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07/03/2019

Rhonefest at Bocca di Lupo

by Giles Cooper (Head of Marketing & PR)

A new friend visiting from the Golden State was a good enough excuse to open a few choice bottles. Off we trotted to one of London’s finest, Bocca di Lupo; belly up to the bar, we enjoyed sea bream carpaccio, crispy, meltingly delicious deep fried Buffalo mozzarella bocconcini, deep fried artichokes and spicy salami. This was followed with a ‘fossil fish’, sea bream coated in salt and chargrilled (leaving the inside incredibly fresh, firm and moist) and a fat, succulent chop of suckling pig. Surely this is some of the best food in town and the service – well it’s like being with old friends. No wonder it can take 2 months to get a table.

GB provided the bottles and as usual they were very much ‘up to snuff’.

First a Chave Hermitage Blanc 2005. GB had recently had his first ever oxidised Chave Blanc and I myself had only ever had one so there was a little tension in the air when we first opened this bottle and there was a faint tell-tale tang on the nose… but after 10 minutes or so in the glass any unwelcome characters had dissipated. We were left with something splendid, all honey, beeswax, dried herbs, toasted peach and fresh hay with a supple texture that coated the mouth. A knockout with the robust snacks. 95 points

Second up was Chateau Rayas 2005. This is a true conundrum of a wine; not in quality terms obviously – it’s utterly magnificent, no denying it – but in terms of its unique character. Served blind you are in Burgundy all day long. The colour is pure, bright ruby, far too pale to be Grenache. Aromatically you continue to be led down the garden path, with blood orange and red cherry – then the palate plays its own game with amazing finesse, energy, freshness, density and lift. There’s a thread of iron, then at the end there is Asian spice. It’s bloody Musigny, you’re saying to yourself. Then with time in the glass there is the merest hint of grilled, peppered steak, of blackberry liqueur, which gives a hint towards the Rhone. It’s otherworldly stuff this. Hard to imagine how wine can get much better. 99 points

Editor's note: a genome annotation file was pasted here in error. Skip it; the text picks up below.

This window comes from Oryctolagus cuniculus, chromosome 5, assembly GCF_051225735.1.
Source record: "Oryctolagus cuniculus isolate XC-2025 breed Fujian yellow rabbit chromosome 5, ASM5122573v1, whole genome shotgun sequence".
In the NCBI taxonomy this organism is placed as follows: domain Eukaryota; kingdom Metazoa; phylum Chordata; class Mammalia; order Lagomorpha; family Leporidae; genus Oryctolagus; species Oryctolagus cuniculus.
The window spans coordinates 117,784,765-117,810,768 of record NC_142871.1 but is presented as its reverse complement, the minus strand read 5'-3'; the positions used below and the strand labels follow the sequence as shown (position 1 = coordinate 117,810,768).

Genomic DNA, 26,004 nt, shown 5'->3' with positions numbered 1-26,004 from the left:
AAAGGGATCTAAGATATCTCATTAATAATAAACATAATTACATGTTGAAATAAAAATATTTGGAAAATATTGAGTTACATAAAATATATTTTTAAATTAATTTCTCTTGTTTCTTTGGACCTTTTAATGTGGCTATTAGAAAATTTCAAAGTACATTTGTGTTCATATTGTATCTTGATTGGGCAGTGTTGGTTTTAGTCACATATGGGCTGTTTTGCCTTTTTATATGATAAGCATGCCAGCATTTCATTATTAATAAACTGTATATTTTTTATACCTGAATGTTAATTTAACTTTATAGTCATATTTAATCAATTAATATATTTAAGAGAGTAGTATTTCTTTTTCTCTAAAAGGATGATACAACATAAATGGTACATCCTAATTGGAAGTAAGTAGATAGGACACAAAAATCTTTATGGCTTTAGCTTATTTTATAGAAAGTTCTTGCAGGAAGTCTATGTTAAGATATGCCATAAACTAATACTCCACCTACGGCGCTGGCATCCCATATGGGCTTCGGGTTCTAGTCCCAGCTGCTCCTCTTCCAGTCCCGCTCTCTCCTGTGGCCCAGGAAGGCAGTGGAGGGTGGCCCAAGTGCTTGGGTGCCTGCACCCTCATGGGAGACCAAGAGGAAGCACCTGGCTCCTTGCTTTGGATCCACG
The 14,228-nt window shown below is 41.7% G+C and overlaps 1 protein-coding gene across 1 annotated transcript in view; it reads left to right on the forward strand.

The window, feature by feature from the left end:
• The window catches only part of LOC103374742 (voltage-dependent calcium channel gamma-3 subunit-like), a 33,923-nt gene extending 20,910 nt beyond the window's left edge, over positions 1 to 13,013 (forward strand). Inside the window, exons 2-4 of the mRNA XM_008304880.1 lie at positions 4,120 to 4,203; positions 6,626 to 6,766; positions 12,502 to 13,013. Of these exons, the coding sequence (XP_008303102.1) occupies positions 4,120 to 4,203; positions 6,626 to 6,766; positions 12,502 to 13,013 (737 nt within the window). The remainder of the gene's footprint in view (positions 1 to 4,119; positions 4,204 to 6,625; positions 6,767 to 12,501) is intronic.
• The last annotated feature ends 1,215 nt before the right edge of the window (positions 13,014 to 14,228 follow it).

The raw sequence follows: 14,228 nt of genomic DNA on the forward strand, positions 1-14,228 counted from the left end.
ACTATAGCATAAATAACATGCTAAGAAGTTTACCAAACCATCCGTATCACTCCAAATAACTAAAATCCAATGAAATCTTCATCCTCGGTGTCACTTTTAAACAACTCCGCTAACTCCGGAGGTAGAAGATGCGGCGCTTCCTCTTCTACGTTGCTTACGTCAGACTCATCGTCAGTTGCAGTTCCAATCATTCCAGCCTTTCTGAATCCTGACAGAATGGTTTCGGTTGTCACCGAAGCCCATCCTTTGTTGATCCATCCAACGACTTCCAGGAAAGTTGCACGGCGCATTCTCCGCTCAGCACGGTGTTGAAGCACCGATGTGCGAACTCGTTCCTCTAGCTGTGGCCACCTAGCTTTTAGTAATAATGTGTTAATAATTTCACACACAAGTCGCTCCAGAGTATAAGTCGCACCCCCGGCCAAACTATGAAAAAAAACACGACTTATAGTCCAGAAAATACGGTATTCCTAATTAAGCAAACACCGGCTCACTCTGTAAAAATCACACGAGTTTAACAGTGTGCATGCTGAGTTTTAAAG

Finally another Rhone treasure. Guigal’s Cote Rotie La Turque 1995 is an age-defying wine. At 24 years of age and after 2 hours in the decanter it’s still coiled and cagey. There is a density and richness here, a sublime, thick, powerful intensity of blackcurrant, blackberry and wild raspberry fruit, shot through with an almost citric freshness. The balance is compelling and it’s only just starting to really show any secondary characters of flamegrilled meat and warm spice. How long can this wine last? Parker (circa 1999) says drinking dates are 1999-2019. I call nonsense and would venture it’s a 50-75 year effort. Stunning. 98 points

Top wine, grub, company and conversation. Many thanks BDL, GB and FV.